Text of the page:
6 Lessons from Steve Maxwell
I am proud and very fortunate to call Steve Maxwell my friend. He has been a leader in the fitness industry for many decades and has lead a pretty amazing life. In this article, I wanted to share a few life lessons I have learned from Steve over the past few years. Some are about being a good coach and some are about being a good man.
Variety is the Key
When training athletes, don’t anchor yourself to any one tool or piece of equipment. Steve uses a variety of equipment to train himself and his athletes. Or, he uses no equipment at all. Steve is a master of bodyweight movements including animal-like movements, mobility, flow, breathing drills, recovery and restoration drills, tons of push-up and pull-up variations – just to name a few. Steve does not get caught up with gimmicks and isn’t fooled when someone says this is the ‘next best thing’ and the ‘only equipment you’ll ever need.’ Your body is always adapting and you need to continue to challenge it with variety in your training.
Always a Student
Just because Steve has been in the game a long time doesn’t mean he is closed his mind to new ideas. Steve has the “always a student” mentally and is always seeking knowledge. Once you think you know it all, you will lose your edge. I am inspired by Steve’s pursuit of self-mastery. I want to be thought of in the same way. That I’m always open-minded and eager to learn. That is what the best coaches do and that is why Steve is one of the best. Another red flag is when a coach thinks of himself as a guru. A real coach knows that the pursuit of knowledge is a life long journey. The ‘guru’ mentality is that you’re superior and you can’t learn from others.
It seems the new generation of coaches don’t want to do the hard work. They want to jump ahead and skip the years of mastering their craft. But, with anything that is meaningful and sustainable, you have to build a strong foundation. And that is only gained through years and years of hard work. Steve is humble and he does the work. Bottom line. And, he has done so for his entire career. That is why he is respected world-wide and that is why he is a good coach. Stop trying to take the easy way out and put your head down and start grinding. When things get tough, get tougher. Remember, you’re in this for the long haul.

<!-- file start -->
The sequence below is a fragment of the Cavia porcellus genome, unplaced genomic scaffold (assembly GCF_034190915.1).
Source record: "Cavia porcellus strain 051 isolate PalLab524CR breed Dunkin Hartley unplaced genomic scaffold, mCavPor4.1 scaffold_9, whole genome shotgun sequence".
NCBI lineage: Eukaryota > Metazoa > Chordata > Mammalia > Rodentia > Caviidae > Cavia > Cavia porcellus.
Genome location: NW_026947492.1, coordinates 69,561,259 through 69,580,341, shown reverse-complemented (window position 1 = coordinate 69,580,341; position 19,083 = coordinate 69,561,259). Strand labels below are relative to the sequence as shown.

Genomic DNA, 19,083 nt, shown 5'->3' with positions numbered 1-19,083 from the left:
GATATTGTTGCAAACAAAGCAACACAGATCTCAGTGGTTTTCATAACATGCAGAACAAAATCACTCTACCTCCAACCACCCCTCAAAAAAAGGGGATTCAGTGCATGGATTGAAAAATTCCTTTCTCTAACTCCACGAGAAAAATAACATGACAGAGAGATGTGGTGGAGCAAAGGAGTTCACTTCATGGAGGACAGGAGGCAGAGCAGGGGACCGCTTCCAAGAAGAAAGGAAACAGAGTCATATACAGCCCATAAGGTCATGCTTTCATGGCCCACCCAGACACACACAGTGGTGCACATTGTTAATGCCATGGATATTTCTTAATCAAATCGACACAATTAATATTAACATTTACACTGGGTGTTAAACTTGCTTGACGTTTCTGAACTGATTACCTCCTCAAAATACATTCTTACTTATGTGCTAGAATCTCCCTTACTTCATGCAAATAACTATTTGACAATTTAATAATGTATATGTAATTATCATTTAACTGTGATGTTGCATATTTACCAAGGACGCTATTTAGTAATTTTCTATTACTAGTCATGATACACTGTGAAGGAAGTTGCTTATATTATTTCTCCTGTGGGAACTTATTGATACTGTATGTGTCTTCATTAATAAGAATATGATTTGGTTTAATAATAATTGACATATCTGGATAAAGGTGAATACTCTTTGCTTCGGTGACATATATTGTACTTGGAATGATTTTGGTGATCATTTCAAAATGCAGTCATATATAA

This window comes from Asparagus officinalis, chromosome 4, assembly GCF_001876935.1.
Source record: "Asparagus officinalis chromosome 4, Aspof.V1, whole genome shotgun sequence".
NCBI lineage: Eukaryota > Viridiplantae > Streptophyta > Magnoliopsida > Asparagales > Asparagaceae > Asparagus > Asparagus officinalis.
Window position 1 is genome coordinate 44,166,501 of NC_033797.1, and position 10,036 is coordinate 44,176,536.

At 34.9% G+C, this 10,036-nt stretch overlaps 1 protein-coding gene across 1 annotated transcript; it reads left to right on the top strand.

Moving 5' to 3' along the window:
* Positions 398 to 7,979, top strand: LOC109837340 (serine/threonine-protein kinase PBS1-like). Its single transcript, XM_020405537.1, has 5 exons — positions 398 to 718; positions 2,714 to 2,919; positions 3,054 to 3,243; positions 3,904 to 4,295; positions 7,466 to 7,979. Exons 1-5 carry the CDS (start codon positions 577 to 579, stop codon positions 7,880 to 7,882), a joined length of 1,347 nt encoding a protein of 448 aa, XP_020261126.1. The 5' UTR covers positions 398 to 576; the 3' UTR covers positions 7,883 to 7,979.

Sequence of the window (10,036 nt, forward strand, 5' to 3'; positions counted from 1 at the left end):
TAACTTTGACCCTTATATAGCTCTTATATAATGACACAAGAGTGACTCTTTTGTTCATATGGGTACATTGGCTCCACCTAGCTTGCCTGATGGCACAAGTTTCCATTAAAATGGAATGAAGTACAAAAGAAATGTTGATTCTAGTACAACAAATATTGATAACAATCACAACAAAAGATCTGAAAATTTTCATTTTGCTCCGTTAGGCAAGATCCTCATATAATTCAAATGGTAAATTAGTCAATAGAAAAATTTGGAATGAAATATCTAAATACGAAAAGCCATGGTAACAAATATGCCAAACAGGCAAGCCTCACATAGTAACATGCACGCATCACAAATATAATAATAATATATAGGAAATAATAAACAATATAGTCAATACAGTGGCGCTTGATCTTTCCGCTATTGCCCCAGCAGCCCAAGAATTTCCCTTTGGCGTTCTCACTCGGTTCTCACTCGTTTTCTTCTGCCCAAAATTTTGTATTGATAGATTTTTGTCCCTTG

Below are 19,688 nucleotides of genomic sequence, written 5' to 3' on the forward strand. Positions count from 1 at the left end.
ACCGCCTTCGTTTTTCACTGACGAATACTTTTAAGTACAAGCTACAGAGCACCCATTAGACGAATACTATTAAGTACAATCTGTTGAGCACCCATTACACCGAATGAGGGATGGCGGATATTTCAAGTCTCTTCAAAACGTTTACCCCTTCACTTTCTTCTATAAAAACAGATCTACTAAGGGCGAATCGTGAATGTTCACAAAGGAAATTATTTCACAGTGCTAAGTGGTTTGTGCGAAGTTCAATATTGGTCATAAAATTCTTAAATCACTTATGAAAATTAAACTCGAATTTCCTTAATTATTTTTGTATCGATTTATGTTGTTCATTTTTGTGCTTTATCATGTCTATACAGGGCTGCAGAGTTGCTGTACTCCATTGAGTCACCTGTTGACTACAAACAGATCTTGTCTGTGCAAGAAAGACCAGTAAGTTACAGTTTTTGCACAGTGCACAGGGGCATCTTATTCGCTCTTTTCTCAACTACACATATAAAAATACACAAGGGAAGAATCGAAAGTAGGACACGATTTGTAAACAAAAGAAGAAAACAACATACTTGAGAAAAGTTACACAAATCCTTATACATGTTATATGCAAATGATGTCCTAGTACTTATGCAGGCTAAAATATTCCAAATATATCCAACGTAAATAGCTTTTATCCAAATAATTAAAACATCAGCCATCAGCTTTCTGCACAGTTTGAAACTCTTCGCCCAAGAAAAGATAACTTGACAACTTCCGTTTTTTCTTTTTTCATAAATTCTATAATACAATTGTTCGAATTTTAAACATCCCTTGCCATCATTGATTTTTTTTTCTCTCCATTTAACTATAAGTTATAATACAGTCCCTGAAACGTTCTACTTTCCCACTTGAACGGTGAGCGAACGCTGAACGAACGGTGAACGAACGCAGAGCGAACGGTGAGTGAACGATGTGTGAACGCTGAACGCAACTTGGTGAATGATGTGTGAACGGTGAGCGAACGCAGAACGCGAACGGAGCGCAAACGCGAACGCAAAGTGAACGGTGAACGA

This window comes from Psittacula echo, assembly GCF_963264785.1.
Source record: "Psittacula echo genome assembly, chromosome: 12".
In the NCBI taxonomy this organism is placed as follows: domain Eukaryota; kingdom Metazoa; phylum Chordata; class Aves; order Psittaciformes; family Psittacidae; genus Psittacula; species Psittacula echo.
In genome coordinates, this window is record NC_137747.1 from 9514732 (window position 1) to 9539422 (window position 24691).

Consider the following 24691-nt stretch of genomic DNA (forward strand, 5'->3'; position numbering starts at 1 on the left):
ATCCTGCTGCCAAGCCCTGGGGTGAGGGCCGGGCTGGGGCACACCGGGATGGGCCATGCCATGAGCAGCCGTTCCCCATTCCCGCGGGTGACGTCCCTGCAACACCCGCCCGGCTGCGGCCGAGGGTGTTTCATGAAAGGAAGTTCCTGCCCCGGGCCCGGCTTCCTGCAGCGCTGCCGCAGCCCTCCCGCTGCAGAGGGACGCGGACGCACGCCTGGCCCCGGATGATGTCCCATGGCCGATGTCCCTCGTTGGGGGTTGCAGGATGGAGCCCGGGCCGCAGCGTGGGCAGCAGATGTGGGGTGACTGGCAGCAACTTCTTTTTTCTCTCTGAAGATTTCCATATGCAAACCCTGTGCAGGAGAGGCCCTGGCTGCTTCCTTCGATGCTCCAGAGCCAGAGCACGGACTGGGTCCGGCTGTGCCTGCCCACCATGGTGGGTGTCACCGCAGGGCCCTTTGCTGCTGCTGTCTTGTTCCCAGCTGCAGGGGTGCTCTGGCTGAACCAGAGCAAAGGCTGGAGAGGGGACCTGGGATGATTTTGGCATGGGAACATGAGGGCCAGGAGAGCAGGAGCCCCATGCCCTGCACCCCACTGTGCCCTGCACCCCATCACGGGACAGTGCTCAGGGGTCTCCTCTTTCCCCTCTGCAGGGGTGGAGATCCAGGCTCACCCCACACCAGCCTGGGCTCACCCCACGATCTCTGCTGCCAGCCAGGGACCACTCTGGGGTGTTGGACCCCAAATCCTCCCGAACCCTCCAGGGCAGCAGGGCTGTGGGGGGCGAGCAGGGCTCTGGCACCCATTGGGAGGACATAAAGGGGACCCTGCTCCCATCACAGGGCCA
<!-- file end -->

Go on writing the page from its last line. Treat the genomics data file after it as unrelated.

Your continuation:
Walks the Walk
Steve has tried and tested every diet and training program you can think of. He is super mobile, strong, conditioned and ripped. He is a testament for living a healthy lifestyle. I aspire to move like him now and I’m 20 years his junior. I know many teenage athletes who don’t move as well as him and could never keep up with him in a workout. If you want to be a good coach, you have to lead by example.
Everything Steve does and puts out is quality. I’ve seen his latest projects and they are some of the best fitness products on the market today. You can judge a product’s success by its content and how many people it helps. If you want to gain respect, you have to spend time on any project or product you bring to the market. If you constantly deliver quality and your products provide superior value to your customers, you will set yourself apart from others in your industry. Steve, without fail, always over-delivers and that is why he is successful.
Steve isn’t just sitting around reflecting on his past accomplishments. He is out and dominating life. Traveling from seminar to seminar, learning, sharing, coaching and putting out more products to help more people. He is constantly driven. If you want to succeed, you have to do the hard work. There is no other substitute. Stop waiting for an opportunity and go out there and make one. Be driven in your life and you will achieve great things.
Thank you Steve for being a great mentor and good friend.
By Smitty on October 2nd, 2012
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